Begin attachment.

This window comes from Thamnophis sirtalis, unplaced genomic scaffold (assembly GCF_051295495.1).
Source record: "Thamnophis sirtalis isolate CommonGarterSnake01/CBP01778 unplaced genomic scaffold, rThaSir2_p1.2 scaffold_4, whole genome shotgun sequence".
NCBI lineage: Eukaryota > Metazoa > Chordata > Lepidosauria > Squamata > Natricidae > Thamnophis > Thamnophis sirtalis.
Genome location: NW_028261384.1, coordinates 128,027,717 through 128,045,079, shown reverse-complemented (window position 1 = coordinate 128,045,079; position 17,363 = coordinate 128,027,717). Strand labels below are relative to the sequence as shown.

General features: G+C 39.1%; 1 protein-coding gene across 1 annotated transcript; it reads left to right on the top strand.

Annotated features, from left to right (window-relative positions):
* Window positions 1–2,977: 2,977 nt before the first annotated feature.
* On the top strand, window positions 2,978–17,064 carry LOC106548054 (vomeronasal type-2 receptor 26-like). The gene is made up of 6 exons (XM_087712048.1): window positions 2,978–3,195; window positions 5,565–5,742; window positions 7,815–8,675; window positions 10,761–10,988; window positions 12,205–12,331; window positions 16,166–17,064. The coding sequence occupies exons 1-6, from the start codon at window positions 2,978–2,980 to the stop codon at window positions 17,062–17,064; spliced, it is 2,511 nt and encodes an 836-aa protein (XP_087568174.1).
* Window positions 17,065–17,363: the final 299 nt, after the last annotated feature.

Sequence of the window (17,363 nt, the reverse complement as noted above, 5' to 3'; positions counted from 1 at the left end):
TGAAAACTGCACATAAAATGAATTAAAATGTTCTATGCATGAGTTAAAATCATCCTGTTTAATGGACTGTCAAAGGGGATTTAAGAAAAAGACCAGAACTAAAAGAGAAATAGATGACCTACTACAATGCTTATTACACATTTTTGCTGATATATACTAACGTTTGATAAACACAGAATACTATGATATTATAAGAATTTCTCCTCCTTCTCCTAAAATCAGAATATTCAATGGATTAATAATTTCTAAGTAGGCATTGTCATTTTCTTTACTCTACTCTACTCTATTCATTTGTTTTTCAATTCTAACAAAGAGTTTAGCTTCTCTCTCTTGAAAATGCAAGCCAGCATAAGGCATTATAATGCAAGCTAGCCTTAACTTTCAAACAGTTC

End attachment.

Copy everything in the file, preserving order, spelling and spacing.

This window comes from Thamnophis sirtalis, unplaced genomic scaffold (assembly GCF_051295495.1).
Source record: "Thamnophis sirtalis isolate CommonGarterSnake01/CBP01778 unplaced genomic scaffold, rThaSir2_p1.2 scaffold_4, whole genome shotgun sequence".
NCBI lineage: Eukaryota > Metazoa > Chordata > Lepidosauria > Squamata > Natricidae > Thamnophis > Thamnophis sirtalis.
Genome location: NW_028261384.1, coordinates 128,027,717 through 128,045,079, shown reverse-complemented (window position 1 = coordinate 128,045,079; position 17,363 = coordinate 128,027,717). Strand labels below are relative to the sequence as shown.

General features: G+C 39.1%; 1 protein-coding gene across 1 annotated transcript; it reads left to right on the top strand.

Annotated features, from left to right (window-relative positions):
* Window positions 1–2,977: 2,977 nt before the first annotated feature.
* On the top strand, window positions 2,978–17,064 carry LOC106548054 (vomeronasal type-2 receptor 26-like). The gene is made up of 6 exons (XM_087712048.1): window positions 2,978–3,195; window positions 5,565–5,742; window positions 7,815–8,675; window positions 10,761–10,988; window positions 12,205–12,331; window positions 16,166–17,064. The coding sequence occupies exons 1-6, from the start codon at window positions 2,978–2,980 to the stop codon at window positions 17,062–17,064; spliced, it is 2,511 nt and encodes an 836-aa protein (XP_087568174.1).
* Window positions 17,065–17,363: the final 299 nt, after the last annotated feature.

Sequence of the window (17,363 nt, the reverse complement as noted above, 5' to 3'; positions counted from 1 at the left end):
TGAAAACTGCACATAAAATGAATTAAAATGTTCTATGCATGAGTTAAAATCATCCTGTTTAATGGACTGTCAAAGGGGATTTAAGAAAAAGACCAGAACTAAAAGAGAAATAGATGACCTACTACAATGCTTATTACACATTTTTGCTGATATATACTAACGTTTGATAAACACAGAATACTATGATATTATAAGAATTTCTCCTCCTTCTCCTAAAATCAGAATATTCAATGGATTAATAATTTCTAAGTAGGCATTGTCATTTTCTTTACTCTACTCTACTCTATTCATTTGTTTTTCAATTCTAACAAAGAGTTTAGCTTCTCTCTCTTGAAAATGCAAGCCAGCATAAGGCATTATAATGCAAGCTAGCCTTAACTTTCAAACAGTTC